Woolf attempts a compromise by suggesting her heroine, Mrs Ramsay, is an artist by dint of her creative nature. As a mother, nurse, wife and hostess, she constantly brings people together and forms the glue of family life. She personifies the Angel in the House as Woolf’s own mother did, before her premature death at forty-nine, worn out by caring for others. Post-Impressionist Mark Gertler said a similar thing about his own mother, Golda, a warm East End Jewess whom he described as the only “modern artist.” Yet while there is an art to living, a real value in creating a warm, nurturing home, it isn’t really a substitute for producing the discernible “works” that the literary or artistic mind craves. Thus, it is incumbent for writing mothers today to find their own personal balance, through the careful allocation of resources and the support of partners, family and friends. Woolf didn’t have children and her arguments didn’t include the dilemma of the creative mother with several young ones to care for. The descendants of her Cambridge audience may have absorbed her message but they are still treading a fine line between meeting the needs of their families and seeking artistic fulfilment. Back in 1898, the promising young artist Edna Clarke Hall, commented on her struggle to carry on painting after her marriage, that “a women’s responsibilities lie equally with their children and in the development of the powers in herself which are her true expression.” This is just as true, in 2013, as it was then.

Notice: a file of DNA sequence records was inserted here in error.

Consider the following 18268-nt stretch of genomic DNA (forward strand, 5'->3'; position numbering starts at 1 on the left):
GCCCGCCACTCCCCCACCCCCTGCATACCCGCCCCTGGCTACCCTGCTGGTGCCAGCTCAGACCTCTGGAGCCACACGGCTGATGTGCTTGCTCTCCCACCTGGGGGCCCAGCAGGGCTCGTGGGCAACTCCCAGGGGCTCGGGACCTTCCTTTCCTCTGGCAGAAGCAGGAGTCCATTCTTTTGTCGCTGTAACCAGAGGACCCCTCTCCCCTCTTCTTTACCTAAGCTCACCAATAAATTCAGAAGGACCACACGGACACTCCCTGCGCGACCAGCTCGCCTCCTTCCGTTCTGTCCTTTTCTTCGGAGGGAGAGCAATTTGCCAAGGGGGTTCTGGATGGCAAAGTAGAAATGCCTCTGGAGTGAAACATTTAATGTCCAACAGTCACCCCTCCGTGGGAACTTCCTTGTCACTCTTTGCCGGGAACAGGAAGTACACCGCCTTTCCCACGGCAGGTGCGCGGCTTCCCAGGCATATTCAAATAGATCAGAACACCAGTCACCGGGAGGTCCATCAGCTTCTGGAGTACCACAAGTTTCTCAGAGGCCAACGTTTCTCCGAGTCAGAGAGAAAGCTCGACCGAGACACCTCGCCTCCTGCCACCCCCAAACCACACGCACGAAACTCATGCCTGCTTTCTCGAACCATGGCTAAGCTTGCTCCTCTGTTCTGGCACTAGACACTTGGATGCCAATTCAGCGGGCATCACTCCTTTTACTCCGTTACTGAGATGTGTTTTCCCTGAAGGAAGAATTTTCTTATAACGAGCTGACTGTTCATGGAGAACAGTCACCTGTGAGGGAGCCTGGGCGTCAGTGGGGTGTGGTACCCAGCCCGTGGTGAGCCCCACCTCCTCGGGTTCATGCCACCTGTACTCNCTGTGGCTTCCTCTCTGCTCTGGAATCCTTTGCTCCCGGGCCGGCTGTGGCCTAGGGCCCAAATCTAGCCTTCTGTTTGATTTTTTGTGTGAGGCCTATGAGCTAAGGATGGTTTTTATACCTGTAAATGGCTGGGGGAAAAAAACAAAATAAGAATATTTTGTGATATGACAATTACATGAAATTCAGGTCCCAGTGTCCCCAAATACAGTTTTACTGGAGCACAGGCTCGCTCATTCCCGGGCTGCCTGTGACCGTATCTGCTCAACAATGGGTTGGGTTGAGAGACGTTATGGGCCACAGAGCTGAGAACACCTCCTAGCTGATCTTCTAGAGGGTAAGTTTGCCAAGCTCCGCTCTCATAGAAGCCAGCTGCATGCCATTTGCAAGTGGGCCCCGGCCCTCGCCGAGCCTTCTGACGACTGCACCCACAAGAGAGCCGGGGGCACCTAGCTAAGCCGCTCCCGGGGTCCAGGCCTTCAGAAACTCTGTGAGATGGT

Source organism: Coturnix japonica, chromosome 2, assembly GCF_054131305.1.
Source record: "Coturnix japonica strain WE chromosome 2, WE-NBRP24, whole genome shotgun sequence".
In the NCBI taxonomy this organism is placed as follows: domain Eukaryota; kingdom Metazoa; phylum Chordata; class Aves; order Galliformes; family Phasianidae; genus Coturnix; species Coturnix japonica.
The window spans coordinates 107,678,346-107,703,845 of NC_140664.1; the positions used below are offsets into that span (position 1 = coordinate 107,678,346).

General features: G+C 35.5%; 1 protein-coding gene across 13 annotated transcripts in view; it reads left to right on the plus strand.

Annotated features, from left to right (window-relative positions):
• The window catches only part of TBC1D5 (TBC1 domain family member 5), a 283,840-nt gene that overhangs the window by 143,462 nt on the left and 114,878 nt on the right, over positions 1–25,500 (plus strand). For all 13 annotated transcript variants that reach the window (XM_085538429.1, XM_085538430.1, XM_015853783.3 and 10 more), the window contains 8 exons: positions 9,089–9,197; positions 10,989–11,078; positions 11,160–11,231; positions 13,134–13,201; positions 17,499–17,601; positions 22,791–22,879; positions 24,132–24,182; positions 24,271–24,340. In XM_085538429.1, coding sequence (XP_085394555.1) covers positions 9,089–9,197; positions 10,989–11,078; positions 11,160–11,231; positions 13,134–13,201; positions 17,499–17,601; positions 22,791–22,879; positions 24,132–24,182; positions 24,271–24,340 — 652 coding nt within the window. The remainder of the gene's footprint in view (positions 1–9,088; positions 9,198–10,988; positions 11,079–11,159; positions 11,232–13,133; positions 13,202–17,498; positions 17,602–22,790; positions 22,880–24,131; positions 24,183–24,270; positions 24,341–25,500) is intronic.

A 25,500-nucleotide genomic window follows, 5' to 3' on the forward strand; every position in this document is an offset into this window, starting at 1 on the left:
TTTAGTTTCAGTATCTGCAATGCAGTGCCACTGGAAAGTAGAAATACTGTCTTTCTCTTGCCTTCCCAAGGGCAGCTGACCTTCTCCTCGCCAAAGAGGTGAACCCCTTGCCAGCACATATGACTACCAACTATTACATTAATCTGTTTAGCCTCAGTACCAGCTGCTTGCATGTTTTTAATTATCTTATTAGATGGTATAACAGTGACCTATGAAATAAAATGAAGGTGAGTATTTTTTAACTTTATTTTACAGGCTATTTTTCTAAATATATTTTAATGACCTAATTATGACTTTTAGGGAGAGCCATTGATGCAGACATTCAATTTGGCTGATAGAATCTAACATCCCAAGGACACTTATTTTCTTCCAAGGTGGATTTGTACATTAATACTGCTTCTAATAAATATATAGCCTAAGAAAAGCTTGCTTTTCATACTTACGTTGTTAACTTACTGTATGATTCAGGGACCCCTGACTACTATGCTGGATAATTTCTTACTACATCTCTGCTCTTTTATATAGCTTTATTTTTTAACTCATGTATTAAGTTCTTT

So how do women do it? Having written and published four books, plus a number of articles, reviews and running a blog since the birth of my first son in 2010, this is a question I am often asked. My answer is that I have become a very focused, opportunistic writer; I compose on the kitchen table whilst my toddlers rampage about me, writing a paragraph here and there before I head off to change a nappy or play a game of Thomas the Tank Engine. (Ironically, I always have to be Emily, never Thomas.) I don’t have the luxury a room of my own but somehow I have managed to find a writing “compartment” inside my head. Things get stored in there and ripen, until the time that I can dash to the keyboard and bang out a few hundred words. It isn’t easy and it wouldn’t be possible without the support of my husband, who will take the boys out for a few hours on the weekend or over to the park when he gets back from work. I think I’m very lucky in this respect and it made me wonder about the decisions other writing mothers make; the sacrifices, allocating and balancing time, the ambition and possibly, the guilt. Managing the transition from Judith Shakespeare to Mary Arden is not easy; I asked some other women how they’d gone about it.